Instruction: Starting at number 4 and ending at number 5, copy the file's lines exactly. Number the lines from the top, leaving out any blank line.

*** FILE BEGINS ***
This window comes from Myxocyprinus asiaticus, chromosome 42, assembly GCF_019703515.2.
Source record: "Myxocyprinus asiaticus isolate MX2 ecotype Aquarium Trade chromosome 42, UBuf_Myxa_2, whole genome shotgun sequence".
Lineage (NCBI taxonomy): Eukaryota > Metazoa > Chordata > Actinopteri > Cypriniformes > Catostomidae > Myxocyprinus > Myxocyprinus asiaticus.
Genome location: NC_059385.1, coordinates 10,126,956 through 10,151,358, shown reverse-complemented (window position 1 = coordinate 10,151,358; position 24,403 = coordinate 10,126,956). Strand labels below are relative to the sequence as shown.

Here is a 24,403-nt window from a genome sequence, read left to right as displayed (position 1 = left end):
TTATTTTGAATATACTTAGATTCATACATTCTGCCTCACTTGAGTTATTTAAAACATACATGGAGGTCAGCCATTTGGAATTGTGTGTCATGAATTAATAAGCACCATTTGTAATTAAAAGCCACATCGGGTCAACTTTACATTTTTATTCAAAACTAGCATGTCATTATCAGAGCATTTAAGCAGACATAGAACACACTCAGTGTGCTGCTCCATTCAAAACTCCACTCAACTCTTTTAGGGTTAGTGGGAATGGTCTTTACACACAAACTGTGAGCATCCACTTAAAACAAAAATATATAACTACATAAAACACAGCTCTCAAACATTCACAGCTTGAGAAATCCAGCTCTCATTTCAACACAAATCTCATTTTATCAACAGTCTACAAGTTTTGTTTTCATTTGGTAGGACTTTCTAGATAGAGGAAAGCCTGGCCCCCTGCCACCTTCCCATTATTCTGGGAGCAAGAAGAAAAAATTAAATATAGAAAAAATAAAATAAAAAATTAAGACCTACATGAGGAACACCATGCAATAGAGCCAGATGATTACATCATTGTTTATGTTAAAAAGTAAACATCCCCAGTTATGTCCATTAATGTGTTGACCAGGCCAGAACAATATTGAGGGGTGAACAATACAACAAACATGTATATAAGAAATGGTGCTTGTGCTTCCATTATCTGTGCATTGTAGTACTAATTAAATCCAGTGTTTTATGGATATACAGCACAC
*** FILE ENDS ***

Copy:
Genome location: NC_059385.1, coordinates 10,126,956 through 10,151,358, shown reverse-complemented (window position 1 = coordinate 10,151,358; position 24,403 = coordinate 10,126,956). Strand labels below are relative to the sequence as shown.

Here is a 24,403-nt window from a genome sequence, read left to right as displayed (position 1 = left end):